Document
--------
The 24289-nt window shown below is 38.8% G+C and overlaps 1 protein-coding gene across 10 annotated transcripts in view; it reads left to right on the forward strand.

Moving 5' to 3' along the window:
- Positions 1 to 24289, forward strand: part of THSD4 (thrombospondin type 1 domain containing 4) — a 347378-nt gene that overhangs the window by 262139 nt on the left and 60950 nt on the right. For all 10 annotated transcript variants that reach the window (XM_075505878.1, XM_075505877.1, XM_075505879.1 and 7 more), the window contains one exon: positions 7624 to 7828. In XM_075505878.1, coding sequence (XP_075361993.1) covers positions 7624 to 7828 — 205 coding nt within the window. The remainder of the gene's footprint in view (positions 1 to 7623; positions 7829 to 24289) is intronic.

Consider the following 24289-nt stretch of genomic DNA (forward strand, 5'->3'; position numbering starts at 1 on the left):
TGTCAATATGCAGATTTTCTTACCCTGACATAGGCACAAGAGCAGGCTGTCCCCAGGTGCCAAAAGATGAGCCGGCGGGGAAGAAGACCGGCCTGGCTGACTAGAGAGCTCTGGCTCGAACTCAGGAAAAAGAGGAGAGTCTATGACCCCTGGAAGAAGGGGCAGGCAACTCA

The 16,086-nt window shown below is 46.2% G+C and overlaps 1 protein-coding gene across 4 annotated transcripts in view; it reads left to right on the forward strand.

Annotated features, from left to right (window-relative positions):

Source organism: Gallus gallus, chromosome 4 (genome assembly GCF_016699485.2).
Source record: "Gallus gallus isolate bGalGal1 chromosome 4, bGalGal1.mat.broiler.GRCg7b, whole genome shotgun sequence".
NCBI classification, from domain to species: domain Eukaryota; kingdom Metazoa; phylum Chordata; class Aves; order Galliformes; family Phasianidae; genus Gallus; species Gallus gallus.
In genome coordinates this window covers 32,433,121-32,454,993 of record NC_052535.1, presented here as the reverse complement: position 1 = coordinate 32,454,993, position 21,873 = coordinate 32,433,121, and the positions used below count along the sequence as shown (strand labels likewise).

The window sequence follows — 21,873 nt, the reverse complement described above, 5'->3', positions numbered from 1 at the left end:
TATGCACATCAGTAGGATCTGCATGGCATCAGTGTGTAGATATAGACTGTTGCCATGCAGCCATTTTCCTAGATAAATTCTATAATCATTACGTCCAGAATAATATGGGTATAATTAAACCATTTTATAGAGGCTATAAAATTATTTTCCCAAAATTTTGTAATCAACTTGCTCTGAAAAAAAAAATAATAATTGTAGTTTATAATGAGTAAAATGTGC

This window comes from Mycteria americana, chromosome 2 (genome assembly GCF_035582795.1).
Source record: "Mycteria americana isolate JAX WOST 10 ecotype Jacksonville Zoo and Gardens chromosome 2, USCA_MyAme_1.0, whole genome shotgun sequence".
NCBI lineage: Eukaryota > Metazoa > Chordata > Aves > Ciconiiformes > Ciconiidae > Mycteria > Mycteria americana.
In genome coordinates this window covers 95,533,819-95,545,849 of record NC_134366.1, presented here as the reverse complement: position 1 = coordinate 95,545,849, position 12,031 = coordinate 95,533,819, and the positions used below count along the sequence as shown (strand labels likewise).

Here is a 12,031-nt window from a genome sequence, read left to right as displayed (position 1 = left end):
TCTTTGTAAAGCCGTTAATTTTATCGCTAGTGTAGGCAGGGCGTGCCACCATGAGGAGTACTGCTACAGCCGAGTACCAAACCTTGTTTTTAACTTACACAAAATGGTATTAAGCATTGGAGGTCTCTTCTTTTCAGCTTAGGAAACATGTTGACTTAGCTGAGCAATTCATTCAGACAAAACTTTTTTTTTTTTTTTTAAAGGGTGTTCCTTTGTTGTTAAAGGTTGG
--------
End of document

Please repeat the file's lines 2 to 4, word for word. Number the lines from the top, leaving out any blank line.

Moving 5' to 3' along the window:
- Positions 1 to 24289, forward strand: part of THSD4 (thrombospondin type 1 domain containing 4) — a 347378-nt gene that overhangs the window by 262139 nt on the left and 60950 nt on the right. For all 10 annotated transcript variants that reach the window (XM_075505878.1, XM_075505877.1, XM_075505879.1 and 7 more), the window contains one exon: positions 7624 to 7828. In XM_075505878.1, coding sequence (XP_075361993.1) covers positions 7624 to 7828 — 205 coding nt within the window. The remainder of the gene's footprint in view (positions 1 to 7623; positions 7829 to 24289) is intronic.

Consider the following 24289-nt stretch of genomic DNA (forward strand, 5'->3'; position numbering starts at 1 on the left):